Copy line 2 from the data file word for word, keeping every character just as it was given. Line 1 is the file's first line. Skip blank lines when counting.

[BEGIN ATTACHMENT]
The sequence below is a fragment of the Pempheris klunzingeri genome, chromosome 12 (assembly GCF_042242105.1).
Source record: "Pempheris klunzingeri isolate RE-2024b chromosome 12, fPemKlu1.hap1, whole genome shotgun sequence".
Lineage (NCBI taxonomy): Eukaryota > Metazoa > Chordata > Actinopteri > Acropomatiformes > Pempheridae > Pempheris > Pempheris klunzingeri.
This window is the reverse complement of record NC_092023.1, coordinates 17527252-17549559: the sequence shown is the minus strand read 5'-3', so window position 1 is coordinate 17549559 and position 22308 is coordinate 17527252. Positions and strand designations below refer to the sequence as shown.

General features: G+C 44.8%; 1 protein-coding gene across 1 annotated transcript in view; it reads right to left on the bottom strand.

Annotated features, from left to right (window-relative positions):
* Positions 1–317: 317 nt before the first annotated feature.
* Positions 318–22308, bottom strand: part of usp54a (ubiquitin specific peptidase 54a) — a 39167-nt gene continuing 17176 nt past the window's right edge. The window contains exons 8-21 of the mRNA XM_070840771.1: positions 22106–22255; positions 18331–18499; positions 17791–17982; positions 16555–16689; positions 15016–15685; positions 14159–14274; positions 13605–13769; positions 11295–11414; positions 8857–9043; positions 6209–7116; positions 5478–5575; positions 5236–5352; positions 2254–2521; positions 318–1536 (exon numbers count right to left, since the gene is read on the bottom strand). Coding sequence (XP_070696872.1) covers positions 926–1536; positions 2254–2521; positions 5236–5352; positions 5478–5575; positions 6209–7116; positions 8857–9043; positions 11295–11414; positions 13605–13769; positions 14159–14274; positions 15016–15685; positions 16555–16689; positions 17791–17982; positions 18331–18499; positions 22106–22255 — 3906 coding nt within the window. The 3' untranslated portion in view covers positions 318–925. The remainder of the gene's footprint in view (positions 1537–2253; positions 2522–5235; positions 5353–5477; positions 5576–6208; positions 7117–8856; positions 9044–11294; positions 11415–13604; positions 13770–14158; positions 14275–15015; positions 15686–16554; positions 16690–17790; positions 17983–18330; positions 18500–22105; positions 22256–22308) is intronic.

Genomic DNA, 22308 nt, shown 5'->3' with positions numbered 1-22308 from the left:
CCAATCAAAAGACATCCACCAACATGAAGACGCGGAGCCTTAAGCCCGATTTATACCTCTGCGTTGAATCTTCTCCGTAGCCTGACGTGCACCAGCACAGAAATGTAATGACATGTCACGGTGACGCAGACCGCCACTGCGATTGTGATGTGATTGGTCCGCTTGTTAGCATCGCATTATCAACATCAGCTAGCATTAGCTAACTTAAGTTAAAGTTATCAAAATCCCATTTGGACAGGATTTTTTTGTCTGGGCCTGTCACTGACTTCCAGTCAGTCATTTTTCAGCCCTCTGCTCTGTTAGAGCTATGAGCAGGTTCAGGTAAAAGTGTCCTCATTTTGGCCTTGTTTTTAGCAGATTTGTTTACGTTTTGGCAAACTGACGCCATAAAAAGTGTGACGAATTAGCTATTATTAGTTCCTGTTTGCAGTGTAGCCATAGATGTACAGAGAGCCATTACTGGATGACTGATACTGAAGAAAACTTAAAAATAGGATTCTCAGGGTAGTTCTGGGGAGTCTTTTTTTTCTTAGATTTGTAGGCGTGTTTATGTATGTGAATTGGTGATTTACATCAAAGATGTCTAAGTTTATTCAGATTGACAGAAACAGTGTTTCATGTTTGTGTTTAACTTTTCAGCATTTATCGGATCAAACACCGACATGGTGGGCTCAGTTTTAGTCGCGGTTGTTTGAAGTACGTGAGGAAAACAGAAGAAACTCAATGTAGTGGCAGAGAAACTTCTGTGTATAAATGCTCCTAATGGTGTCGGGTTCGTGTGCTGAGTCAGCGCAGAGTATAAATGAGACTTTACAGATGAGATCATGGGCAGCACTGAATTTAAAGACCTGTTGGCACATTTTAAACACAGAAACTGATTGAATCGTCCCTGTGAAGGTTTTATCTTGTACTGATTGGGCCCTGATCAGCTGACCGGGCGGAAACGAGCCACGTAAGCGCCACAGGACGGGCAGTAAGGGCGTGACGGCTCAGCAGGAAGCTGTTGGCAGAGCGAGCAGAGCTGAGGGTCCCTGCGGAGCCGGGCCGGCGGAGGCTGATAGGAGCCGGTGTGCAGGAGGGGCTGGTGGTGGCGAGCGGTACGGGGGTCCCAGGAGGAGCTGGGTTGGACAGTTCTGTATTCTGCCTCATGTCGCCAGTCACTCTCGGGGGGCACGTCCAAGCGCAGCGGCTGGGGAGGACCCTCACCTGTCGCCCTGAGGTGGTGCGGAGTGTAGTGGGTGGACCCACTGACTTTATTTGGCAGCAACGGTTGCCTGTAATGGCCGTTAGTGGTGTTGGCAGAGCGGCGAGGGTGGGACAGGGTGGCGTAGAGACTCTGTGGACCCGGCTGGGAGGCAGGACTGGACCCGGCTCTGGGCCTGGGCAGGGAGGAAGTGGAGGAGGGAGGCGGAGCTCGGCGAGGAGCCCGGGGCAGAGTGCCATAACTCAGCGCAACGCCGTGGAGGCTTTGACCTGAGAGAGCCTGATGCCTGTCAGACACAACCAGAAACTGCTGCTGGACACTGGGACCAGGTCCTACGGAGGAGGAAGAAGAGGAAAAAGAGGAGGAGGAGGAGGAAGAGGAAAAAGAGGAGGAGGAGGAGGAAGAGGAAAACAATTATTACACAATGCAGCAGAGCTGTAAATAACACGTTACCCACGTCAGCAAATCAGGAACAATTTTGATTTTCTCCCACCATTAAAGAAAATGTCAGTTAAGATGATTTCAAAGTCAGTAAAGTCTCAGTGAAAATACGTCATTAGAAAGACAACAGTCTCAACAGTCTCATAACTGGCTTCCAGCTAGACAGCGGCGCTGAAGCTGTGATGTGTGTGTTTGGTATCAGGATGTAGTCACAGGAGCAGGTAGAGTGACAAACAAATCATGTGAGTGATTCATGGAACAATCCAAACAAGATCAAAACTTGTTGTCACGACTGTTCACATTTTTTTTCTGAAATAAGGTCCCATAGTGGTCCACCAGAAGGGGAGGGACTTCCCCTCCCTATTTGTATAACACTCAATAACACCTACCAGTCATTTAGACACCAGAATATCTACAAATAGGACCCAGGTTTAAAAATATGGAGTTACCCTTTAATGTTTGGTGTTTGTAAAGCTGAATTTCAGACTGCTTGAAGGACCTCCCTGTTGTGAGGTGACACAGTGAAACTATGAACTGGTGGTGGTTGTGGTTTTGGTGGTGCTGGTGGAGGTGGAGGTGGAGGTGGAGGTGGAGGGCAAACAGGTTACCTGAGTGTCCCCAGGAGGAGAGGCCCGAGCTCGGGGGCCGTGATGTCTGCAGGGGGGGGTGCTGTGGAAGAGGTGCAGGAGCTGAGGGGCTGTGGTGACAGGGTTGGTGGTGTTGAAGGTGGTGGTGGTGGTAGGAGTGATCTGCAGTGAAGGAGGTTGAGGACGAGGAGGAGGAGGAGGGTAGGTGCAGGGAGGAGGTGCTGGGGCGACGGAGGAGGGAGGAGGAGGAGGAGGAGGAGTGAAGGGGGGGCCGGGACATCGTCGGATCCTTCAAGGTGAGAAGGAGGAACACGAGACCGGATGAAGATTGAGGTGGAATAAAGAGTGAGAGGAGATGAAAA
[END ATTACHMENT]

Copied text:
Source record: "Pempheris klunzingeri isolate RE-2024b chromosome 12, fPemKlu1.hap1, whole genome shotgun sequence".